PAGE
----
Wireless, Wearable Hospital Patient Monitor by GE Healthcare
Continuous monitoring using wearable sensors in general hospital wards may help detect patient deterioration earlier than traditional spot check methods and assist clinicians in improving patient outcomes. GE Healthcare is rolling out a set of wireless, portable sensors designed to be worn by patients during their hospital stay, making it easier for clinicians to keep track of their vital signs without routine check-ins. Wireless monitoring allows earlier patient mobilization, a key indicator for recovery, particularly post-surgery. This innovative technology was developed at GE Healthcare’s global center of excellence for monitoring solutions in Helsinki, Finland.
The goal is to help keep a closer eye on inpatients and people recovering from surgery-while allowing them to stretch their legs and interact with visitors, without being confined to a hospital bed-and also alert healthcare providers to any early signs of deterioration that may require a move to intensive care. The Portrait Mobile system includes a waterproof, smartphone-like mobile monitor, which collects information from wearable sensor patches that capture the patient’s breathing rate, pulse, and oxygen saturation. Designed to complement GE’s portfolio of wired, bedside vital sign monitors and telemetry devices, Portrait Mobile has received a CE Mark for use in Europe but has not yet been cleared by the FDA.
GE estimates that about 65% of hospital patients are monitored manually and not continually, with nurses and physicians performing spot-checks every four to six hours. That includes more than 90% of patients who are recovering from an acute procedure, where opioid painkillers can lower a person’s rate of breathing and pose a major safety concern.
Remote monitoring technologies made strides during the pandemic, with the FDA expediting green lights for wireless sensors that could help cut down on the number of interactions between patients and providers and lower potential exposures to the coronavirus.
But even before COVID-19, medtech companies have been working on ways to separate the hospital patient from the nest of wires and patches tied to screens and beeping machines that are ubiquitous in today’s wards. That includes truly contactless hardware, with FDA granting clearances last year to systems that can measure a person’s vital signs using radar sensors and optical cameras.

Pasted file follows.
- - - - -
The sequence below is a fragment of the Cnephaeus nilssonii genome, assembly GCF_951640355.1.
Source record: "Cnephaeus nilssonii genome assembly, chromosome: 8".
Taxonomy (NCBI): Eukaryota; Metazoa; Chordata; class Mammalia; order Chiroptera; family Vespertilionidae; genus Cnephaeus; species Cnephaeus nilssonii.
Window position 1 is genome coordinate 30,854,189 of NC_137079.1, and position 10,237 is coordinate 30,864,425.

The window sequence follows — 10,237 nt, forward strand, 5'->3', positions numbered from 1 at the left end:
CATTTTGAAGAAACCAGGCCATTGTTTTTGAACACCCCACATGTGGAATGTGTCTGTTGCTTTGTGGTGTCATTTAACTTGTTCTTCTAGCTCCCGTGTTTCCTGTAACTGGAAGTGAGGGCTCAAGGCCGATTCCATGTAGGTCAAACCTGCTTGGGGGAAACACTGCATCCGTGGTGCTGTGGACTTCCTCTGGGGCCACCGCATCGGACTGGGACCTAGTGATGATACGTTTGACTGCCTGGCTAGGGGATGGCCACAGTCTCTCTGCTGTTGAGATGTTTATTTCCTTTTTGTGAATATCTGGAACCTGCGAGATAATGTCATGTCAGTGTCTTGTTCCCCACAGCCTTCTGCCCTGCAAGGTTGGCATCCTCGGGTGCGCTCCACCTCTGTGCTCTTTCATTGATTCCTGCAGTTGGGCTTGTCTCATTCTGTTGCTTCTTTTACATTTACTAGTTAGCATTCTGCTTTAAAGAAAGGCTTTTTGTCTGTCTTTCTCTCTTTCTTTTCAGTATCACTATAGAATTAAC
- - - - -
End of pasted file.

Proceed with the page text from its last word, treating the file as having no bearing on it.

Globally, an estimated 65 percent of hospital patients and over 90 percent of post-acute care patients are monitored manually and not continually. Many vital sign changes are missed during spot checks which often occur at four-to-six-hour intervals. A UK national audit of adult in-hospital cardiac arrests showed that more than half (57 percent) occurred on the wards and only five percent in the ICU where patients are monitored continuously. Most patients who end up in cardiac arrest or critical care, don’t suddenly deteriorate but rather present with earlier vital signs that show abnormal trends. Respiratory rate is the highest-ranked variable in models predicting clinical deterioration in the hospital.
With Portrait Mobile, respiration rate, oxygen saturation and pulse rate for general ward and post-surgery patients can be captured wirelessly, continuously. This innovation allows caregivers to identify changes that may signal that cardiorespiratory complications or infectious diseases may be developing. It gives clinicians the opportunity to act early and potentially avert serious adverse events.
“In an evaluation clinical study conducted at a London hospital in the UK, 90 percent of nurses reported that they feel more reassured about their patient’s condition when continuous monitoring is used versus vital signs spot check measuring,” said Erno Muuranto, Engineering Director at GE Healthcare in Finland. “Portrait Mobile provides reliable measurement technology and meaningful alarms in a mobile setting.”
For patients, Portrait Mobile’s wireless continuous monitoring helps with the ability to move about the hospital, without being restricted to the bedside. This also allows visitors to interact with the patient without technology getting in the way. Moreover, the solution provides patients and family members peace of mind knowing that monitoring is constant – even when the patient is out of their room. Patient mobility may help improve patient outcomes and reduce the length of stay, which may lower costs and elevate patient satisfaction.
Portrait Mobile is designed to be as reliable as wired technology. Its routable communications architecture enables hospitals to leverage their existing network infrastructure when deploying the system, reducing installation and maintenance costs.
Portrait Mobile was developed in Helsinki, GE Healthcare’s global center of excellence for monitoring solutions where engineers have been developing patient monitoring technology for decades. Today, GE monitors are used in hospitals across the world – from Beijing to London, New York, and more.